Originally Posted by Taurus
A top panel of U.S. medical experts has issued a final decision on a long-debated menís health controversy, concluding that no man of any age should routinely be screened for prostate cancer using the popular PSA test.
The U.S. Preventive Services Task Force gave the prostate-specific antigen test a grade of D, saying that the risks of population-wide screening outweigh the benefits.
Seems like urologists are suggesting to start earlier (age 40), screen LESS frequently, and don't treat low-risk patients. Meanwhile, the USPSTF want's to abandon screening altogether for a curable cancer (2nd most-frequent affecting men...). Have to side with the urologists on this one, I think.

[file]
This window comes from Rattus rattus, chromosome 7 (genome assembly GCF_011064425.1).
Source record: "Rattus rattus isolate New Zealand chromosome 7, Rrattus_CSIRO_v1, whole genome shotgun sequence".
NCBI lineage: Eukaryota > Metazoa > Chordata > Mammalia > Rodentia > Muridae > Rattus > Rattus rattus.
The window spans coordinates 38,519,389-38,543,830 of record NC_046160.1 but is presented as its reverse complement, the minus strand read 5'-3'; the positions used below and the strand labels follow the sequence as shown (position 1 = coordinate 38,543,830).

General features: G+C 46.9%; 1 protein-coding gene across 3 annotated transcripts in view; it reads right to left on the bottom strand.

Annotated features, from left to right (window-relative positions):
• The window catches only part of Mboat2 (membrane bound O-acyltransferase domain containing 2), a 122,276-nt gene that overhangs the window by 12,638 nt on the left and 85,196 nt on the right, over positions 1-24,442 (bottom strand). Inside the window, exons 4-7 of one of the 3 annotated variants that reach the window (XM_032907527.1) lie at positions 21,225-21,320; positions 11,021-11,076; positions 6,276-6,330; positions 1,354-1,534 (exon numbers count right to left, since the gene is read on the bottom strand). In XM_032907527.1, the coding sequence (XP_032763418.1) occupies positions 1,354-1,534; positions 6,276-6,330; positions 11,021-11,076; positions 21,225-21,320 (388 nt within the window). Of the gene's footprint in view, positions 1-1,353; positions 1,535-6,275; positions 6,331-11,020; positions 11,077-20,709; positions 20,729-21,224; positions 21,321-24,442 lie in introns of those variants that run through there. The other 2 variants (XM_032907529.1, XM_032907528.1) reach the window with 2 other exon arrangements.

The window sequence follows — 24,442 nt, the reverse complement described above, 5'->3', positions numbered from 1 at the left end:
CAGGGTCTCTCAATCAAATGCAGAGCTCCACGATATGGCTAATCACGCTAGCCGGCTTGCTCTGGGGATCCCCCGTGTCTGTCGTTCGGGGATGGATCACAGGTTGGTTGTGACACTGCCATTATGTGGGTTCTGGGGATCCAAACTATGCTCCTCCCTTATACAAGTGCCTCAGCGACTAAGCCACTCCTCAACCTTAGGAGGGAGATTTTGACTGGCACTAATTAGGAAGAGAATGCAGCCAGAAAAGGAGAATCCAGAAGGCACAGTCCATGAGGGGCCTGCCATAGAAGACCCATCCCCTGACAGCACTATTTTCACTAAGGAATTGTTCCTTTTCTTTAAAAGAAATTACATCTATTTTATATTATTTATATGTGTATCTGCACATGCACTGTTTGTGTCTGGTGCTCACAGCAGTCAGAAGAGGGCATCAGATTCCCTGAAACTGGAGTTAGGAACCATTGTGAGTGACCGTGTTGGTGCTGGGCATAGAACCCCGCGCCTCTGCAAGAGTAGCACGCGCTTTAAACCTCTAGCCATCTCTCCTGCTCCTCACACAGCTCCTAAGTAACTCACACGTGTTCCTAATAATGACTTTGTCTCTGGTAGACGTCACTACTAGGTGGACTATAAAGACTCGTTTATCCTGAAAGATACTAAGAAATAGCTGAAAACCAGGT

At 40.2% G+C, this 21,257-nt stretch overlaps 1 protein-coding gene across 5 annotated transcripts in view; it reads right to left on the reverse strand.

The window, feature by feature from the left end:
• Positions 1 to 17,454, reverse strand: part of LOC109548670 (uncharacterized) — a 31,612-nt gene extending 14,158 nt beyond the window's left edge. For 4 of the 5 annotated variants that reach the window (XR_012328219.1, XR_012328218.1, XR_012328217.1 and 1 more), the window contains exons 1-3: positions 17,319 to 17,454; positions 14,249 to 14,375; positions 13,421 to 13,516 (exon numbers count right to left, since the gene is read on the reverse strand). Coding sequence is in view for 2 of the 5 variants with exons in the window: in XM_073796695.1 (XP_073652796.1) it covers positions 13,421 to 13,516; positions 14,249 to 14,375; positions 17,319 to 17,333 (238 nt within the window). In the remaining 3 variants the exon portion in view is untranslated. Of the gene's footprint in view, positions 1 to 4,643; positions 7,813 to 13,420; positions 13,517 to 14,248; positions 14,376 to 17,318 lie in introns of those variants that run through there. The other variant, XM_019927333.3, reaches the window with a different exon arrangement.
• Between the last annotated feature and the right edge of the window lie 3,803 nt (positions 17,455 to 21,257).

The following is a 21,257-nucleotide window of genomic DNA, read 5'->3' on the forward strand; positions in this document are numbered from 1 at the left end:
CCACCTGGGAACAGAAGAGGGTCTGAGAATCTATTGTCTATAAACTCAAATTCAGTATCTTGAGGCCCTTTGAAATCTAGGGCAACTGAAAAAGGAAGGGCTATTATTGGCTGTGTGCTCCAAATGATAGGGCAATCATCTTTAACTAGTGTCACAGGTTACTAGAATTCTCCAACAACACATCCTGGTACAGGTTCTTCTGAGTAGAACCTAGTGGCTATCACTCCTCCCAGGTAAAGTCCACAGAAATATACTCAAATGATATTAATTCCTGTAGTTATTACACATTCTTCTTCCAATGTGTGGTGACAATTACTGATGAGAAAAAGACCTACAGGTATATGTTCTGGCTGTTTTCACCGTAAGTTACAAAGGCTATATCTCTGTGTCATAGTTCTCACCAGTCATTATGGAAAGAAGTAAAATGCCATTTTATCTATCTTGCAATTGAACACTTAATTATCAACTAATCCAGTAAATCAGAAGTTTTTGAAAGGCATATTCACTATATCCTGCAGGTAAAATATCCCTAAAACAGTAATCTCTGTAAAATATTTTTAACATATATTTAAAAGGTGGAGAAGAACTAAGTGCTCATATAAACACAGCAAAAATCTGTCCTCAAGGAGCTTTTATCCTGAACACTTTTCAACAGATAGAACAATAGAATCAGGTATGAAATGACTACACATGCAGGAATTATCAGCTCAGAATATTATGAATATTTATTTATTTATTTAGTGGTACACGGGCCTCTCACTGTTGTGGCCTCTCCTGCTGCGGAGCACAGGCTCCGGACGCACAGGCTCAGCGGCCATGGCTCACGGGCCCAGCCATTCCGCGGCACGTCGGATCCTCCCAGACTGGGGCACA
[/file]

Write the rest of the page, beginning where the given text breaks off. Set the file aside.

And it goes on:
Also, re: urologist's income declining based on these guidelides, I'm doubtful that would happen for three reasons: 1) data shows that these recommendations aren't readily adopted by PCPs, 2) medicare will continue to reimburse for screening anyway, and 3) even if screening stopped altogether, the predicted shortage of urologists over the next two decades is enormous. There is a growing excess of patients needing urologic procedures, and urologists will be as busy as they so want to be for the foreseeable future.